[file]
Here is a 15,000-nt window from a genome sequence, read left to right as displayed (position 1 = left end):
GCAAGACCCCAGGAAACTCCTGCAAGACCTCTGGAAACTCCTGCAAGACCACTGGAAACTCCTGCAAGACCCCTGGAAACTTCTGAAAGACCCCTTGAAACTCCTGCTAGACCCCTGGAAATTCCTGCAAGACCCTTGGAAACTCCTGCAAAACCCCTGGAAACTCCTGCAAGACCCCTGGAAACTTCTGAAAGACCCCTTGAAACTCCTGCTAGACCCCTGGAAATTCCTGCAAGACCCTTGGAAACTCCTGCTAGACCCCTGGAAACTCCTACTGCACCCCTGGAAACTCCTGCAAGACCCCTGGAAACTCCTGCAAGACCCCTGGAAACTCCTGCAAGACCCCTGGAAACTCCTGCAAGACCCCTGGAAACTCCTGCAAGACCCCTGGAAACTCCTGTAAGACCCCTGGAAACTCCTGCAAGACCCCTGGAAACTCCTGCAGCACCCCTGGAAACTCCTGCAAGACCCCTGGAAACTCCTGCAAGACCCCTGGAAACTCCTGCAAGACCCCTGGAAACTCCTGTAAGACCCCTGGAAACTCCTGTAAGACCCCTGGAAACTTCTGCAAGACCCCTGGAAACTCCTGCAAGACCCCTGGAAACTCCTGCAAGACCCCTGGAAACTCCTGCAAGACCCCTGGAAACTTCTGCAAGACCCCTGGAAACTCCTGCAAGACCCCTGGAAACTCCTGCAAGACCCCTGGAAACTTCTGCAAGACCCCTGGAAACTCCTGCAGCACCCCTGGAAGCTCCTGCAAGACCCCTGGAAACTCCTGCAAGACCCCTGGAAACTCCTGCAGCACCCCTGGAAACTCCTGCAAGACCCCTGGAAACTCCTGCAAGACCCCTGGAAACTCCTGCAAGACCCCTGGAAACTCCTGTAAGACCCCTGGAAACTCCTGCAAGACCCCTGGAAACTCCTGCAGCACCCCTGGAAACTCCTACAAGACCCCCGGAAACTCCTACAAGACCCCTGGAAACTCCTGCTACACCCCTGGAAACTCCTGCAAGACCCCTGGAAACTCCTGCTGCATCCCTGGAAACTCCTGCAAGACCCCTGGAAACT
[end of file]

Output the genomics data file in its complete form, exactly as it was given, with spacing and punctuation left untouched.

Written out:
Here is a 15,000-nt window from a genome sequence, read left to right as displayed (position 1 = left end):
GCAAGACCCCAGGAAACTCCTGCAAGACCTCTGGAAACTCCTGCAAGACCACTGGAAACTCCTGCAAGACCCCTGGAAACTTCTGAAAGACCCCTTGAAACTCCTGCTAGACCCCTGGAAATTCCTGCAAGACCCTTGGAAACTCCTGCAAAACCCCTGGAAACTCCTGCAAGACCCCTGGAAACTTCTGAAAGACCCCTTGAAACTCCTGCTAGACCCCTGGAAATTCCTGCAAGACCCTTGGAAACTCCTGCTAGACCCCTGGAAACTCCTACTGCACCCCTGGAAACTCCTGCAAGACCCCTGGAAACTCCTGCAAGACCCCTGGAAACTCCTGCAAGACCCCTGGAAACTCCTGCAAGACCCCTGGAAACTCCTGCAAGACCCCTGGAAACTCCTGTAAGACCCCTGGAAACTCCTGCAAGACCCCTGGAAACTCCTGCAGCACCCCTGGAAACTCCTGCAAGACCCCTGGAAACTCCTGCAAGACCCCTGGAAACTCCTGCAAGACCCCTGGAAACTCCTGTAAGACCCCTGGAAACTCCTGTAAGACCCCTGGAAACTTCTGCAAGACCCCTGGAAACTCCTGCAAGACCCCTGGAAACTCCTGCAAGACCCCTGGAAACTCCTGCAAGACCCCTGGAAACTTCTGCAAGACCCCTGGAAACTCCTGCAAGACCCCTGGAAACTCCTGCAAGACCCCTGGAAACTTCTGCAAGACCCCTGGAAACTCCTGCAGCACCCCTGGAAGCTCCTGCAAGACCCCTGGAAACTCCTGCAAGACCCCTGGAAACTCCTGCAGCACCCCTGGAAACTCCTGCAAGACCCCTGGAAACTCCTGCAAGACCCCTGGAAACTCCTGCAAGACCCCTGGAAACTCCTGTAAGACCCCTGGAAACTCCTGCAAGACCCCTGGAAACTCCTGCAGCACCCCTGGAAACTCCTACAAGACCCCCGGAAACTCCTACAAGACCCCTGGAAACTCCTGCTACACCCCTGGAAACTCCTGCAAGACCCCTGGAAACTCCTGCTGCATCCCTGGAAACTCCTGCAAGACCCCTGGAAACT